You’ve no doubt heard of the phrase “the medium is the message,” coined by Canadian philosopher Marshall McLuhan. I just heard one of his lesser-known–but no less intriguing–theories in a recent podcast.
It’s called the page 69 test, and it goes like this: when you’re trying to decide if you should read a book, turn to page 69. If you like it, you’ll likely like the rest of the book, too. If you don’t like it, that book’s not for you.
The inherent simplicity and flexibility of McLuhan’s theory appealed to me, so I decided to test-drive the page 69 test with the books currently in my (giant and expanding) to-be-read stack, freely applying it to fiction and nonfiction alike.
Here’s how things shook out:
My experiment didn’t begin well: I read page 69 of The Goldfinch and immediately wished I hadn’t. This page happened to conclude the book’s opening segment, and while it didn’t didn’t divulge any information that wasn’t on the book’s jacket, it still felt like a spoiler.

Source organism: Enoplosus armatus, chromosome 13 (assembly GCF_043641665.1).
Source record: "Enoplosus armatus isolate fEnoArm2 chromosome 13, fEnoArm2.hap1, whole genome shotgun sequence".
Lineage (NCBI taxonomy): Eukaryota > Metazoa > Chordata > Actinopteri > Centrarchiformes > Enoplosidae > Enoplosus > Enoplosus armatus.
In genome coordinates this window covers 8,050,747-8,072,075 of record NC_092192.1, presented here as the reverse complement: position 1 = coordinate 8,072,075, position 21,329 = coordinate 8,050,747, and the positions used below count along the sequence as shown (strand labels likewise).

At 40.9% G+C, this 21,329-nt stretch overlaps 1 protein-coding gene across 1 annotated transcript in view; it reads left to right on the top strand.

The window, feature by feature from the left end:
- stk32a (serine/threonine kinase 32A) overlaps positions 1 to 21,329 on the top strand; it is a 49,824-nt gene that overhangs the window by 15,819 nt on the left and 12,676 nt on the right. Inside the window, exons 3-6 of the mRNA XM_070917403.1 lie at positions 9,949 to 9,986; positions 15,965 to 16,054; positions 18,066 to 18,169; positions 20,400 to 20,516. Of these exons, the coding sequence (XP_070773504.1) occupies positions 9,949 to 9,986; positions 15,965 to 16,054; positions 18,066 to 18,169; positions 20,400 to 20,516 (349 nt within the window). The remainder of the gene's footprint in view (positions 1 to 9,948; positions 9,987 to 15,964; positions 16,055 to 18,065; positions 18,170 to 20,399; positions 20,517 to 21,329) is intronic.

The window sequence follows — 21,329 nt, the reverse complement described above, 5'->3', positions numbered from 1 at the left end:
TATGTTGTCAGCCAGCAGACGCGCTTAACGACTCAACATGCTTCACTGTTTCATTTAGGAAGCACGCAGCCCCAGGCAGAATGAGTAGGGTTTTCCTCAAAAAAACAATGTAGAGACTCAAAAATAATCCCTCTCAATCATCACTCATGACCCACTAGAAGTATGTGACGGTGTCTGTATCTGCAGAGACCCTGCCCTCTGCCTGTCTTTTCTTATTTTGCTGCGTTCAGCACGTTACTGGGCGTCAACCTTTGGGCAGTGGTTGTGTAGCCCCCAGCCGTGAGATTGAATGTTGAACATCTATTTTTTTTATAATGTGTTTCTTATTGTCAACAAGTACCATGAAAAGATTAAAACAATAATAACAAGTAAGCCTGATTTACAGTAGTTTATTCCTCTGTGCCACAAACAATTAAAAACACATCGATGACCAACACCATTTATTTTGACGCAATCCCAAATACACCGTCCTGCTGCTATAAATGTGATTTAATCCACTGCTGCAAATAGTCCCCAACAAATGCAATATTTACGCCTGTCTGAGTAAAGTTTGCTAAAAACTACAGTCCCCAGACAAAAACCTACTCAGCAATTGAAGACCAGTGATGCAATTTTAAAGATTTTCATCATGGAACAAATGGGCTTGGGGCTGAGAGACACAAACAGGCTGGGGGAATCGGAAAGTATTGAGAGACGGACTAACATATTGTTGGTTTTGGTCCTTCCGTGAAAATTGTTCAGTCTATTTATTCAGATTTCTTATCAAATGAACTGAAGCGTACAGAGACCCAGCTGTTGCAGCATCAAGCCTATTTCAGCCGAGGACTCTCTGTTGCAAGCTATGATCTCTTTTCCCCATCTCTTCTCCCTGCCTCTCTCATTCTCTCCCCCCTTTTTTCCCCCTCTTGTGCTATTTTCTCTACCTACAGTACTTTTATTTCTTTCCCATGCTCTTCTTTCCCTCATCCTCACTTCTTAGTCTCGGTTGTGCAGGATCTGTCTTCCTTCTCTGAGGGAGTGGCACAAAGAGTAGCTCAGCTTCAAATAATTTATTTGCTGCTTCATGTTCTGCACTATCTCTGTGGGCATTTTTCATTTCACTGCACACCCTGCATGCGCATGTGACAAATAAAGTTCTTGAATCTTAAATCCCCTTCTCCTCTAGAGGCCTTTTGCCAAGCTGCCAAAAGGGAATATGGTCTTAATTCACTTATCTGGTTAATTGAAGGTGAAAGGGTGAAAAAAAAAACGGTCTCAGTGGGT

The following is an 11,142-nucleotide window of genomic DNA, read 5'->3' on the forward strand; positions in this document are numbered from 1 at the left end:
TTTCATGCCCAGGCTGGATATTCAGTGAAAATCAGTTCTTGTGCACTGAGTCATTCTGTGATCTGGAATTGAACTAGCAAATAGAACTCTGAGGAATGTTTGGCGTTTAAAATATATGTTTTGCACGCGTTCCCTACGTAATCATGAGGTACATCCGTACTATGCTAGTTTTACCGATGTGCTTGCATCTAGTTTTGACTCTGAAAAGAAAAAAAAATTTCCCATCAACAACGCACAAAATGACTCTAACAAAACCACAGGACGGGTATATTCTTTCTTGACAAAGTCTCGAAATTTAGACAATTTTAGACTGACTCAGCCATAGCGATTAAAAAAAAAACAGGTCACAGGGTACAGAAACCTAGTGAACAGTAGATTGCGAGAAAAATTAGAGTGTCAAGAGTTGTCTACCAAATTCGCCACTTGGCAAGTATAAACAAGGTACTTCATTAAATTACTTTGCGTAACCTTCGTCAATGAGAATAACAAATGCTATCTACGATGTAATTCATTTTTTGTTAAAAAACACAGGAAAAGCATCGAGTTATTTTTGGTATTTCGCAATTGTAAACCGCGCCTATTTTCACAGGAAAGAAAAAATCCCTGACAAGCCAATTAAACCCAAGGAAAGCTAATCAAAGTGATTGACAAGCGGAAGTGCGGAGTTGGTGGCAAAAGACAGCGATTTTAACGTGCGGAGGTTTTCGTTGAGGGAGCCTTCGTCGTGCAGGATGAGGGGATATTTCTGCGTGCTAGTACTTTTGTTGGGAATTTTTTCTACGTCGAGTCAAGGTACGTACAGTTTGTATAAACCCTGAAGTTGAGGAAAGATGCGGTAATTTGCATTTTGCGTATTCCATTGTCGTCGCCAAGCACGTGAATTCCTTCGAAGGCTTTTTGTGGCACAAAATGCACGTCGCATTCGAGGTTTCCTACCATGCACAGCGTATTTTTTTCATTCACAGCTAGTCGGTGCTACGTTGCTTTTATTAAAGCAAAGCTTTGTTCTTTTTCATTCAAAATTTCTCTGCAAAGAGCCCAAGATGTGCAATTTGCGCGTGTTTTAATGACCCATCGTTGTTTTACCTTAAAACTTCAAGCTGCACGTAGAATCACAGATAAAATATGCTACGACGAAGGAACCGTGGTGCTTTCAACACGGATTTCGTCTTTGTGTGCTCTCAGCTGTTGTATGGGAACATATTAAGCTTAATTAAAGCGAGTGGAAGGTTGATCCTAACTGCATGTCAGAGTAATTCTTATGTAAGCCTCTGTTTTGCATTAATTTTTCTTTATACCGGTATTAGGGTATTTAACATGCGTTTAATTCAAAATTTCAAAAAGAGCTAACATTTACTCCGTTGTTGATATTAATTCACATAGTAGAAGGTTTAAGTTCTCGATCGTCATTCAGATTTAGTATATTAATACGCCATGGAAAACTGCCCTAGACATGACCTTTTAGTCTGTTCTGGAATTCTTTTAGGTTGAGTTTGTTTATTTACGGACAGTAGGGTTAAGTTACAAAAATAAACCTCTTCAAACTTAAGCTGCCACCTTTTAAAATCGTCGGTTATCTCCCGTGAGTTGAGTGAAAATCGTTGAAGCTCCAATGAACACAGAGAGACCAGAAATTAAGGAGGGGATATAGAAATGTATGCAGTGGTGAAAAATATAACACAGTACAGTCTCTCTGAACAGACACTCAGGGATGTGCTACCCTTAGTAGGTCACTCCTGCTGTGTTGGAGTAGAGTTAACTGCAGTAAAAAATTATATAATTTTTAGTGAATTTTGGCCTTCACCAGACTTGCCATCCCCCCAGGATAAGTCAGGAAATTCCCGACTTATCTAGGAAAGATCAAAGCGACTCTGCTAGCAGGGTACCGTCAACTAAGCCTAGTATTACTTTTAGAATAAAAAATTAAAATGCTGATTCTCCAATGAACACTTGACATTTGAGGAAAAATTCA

I stumbled upon My Year with Eleanor: A Memoir online somewhere, and was immediately interested because I love Roosevelt’s own memoir/advice manual You Learn by Living. But reading page 69, along with a glance through the reviews on Goodreads, made me think this book had a great concept but poor execution, much like Plenty or Julie and Julia.
Several of you recommended The Little Bookstore of Big Stone Gap after the crazy talk in this post. Page 69 had really wonderful imagery, and convinced me that I like the writer’s style enough to give the whole book a try, especially since I already knew the subject interested me.
I could tell from page 69 of You Are One of Them that this novel would plunge me into another world, but I couldn’t tell if I would enjoy the journey.
And I felt similarly about Five Days at Memorial. Page 69 made me feel like I was in expert hands, but I was less clear on whether this was a subject I wanted to devote 500 pages to right now.
Thanks to the Books on the Nightstand podcast for the inspiration. It’s on the short list of podcasts I listen to regularly, and well worth checking out.
If you have a book handy, turn to page 69, and then tell us what you think of McLuhan’s theory.
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